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Week 1 Of Our Weekly Blog 27/05/2021 - 03/06/2021

Updated: Jun 3, 2021

Day 1 The day of leaving for our trip was finally here! We were up bright and early (4am) ready to complete out last bit of packing into the car and camper. We hooked up the camper to the car when Allan realised the DC-DC charger was not charging the battery in the camper (previously it had been). The battery in the camper is important because it powers the fridge in the camper which holds our food. Allan knows just how important food is to Jess (hangry Jess is not a fun time), so he really wanted to fix it. Our initial departure time of 9:30am came and went and Allan and Brian (Allan’s dad) were still trying to work out exactly why the DC-DC charger was not working and how they could fix it. They eventually decided to get rid of the DC-DC charger and rig the electronics so that it charges the camper battery straight from the car battery (which charges while we are driving) and while we are stationary/camping we set up our solar panel to charge the battery during the day. We finally left for our trip at around 12pm with the plan to stay at Horrock’s Pass Campground for the night. We arrived at Horrock’s Pass Campground just before sundown which allowed us to set up in a little bit of daylight. Brian almost rolled their camper. He drove up a hill which turned out to be the wrong way, so had to reverse back down it. Little did he know the trailer was not reversing straight and it was teetering on the edge of a hole. Luckily, Allan saw this and stopped Brian in his tracks and corrected the trailer line. We setup camp, cooked dinner, sat around the campfire and watched the full moon rise, then went to bed. First days are always eventful!


Day 2 Destination was a little unknown. We headed into Port Augusta for a few essentials that were forgotten (coffee for Allan, because he is almost as bad as Jess without food if he hasn’t had his morning fix!!) and then drove through Quorn to Parachilna with the aim to stop at the Prairie Hotel. Unfortunately, we forgot that the Prairie Hotel is closed in non-peak times, and this was during that time. We sat outside the Prairie Hotel and ate our lunch. We continued through Leigh Creek and Copley, then stopped at Ochre Hills, an Indigenous Site with a beautiful array of coloured dirt hills (red, white, yellow, purple, brown) which is ground up and used by Indigenous people for medicine, ceremonies, burials, paintings and making tools. Then we kept driving to Farina. Farina used to be a pumping town in the late 1800’s to early-mid 1900’s, until it became a ghost-town after World War 2 and the trains were stopped, as a lot of the men of Farina went to war. The town of Farina is now a working station with a campground (where we decided to stay the night). There is a group of Volunteers that are restoring the town of Farina as a part of the Farina Restoration Group and are even running the Bakery at Farina. We stopped at the bakery and had a guided tour of the underground oven which is used to cook the bread that is sold at the bakery and got a bit of history about Farina. We setup camp at the campground. Allan and I walked up a small hill to the War Memorial and read about those men from Farina that went to war (World War 1 or 2). We watched the sunset which was stunning (we took photos, but they never show the whole beauty of the sunset). We cooked dinner, played Sequence then went to bed.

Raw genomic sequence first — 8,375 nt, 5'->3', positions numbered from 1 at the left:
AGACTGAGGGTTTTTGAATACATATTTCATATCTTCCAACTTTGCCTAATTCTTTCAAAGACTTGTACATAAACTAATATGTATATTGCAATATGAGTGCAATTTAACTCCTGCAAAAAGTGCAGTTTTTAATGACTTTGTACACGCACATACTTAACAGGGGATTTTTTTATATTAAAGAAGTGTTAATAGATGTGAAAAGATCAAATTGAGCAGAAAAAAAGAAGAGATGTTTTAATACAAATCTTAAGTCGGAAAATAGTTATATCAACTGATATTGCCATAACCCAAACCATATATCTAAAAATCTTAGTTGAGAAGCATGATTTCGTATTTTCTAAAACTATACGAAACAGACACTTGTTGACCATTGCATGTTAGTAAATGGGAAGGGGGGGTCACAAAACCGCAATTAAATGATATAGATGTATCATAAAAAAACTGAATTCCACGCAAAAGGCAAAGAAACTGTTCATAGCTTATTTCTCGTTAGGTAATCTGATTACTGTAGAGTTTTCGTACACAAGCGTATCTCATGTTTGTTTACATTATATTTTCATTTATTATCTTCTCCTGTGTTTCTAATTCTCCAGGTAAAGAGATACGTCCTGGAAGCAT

Day 3 Jess decided it was a good idea to go for a run. It was a stupid idea because it was less than 10 degrees C. We went to the Farina Bakery for breakfast, and both got chunky steak and cheese pies- they were the best quality pies we have had for a long time! Everything else at the bakery also looked delicious and it was difficult to choose just one thing. We had a look around Farina at the buildings that were being restored. The cricket ground, which holds the annual cricket match “volunteers vs. the world”, was made of gravel and dirt with a cement pitch laid on 5/5/2010- I know I would not take a dive on that ground! We had a look at the Farina Cemetery, which was quite sad at how many deaths were children and very few reached the age of 70yrs or older. After exploring Farina, we packed up the camper and got back on the bitumen heading for Marree for the night (55km away). Had a look at the free campground, but it was poorly organised and both of us (us and Allan’s parents) would not fit, so we paid for sites at the campground and set up camp. We headed to the pub for a drink or two and had a look at the Tom Kruse Museum. Got talking to a lady who was riding her bike through the 10 major deserts of Australia to raise money for depression and suicide. We walked back to the caravan park and got chatting to a couple in a caravan who have been travelling Australia. 6 beers and 4 ciggies later (on their behalf) they decided to keep moving and talk to another couple. We went to the camp kitchen to cook tea (red chicken curry with rice and mixed veg) and set up base there for the night around the communal campfire. A couple (Holly and Pilot Rasheed??) who were running the scenic flights at the caravan park joined us and another couple (Kathy and Andrew) who had been split from their group of travellers also joined us. Kathy and Andrew were musicians and bought their instruments with them to play their music around the campfire. Kathy plays the flute and Andrew the guitar. We spent the night listening and singing to their music and chatting around the campfire. We had a relatively early night despite the entertainment.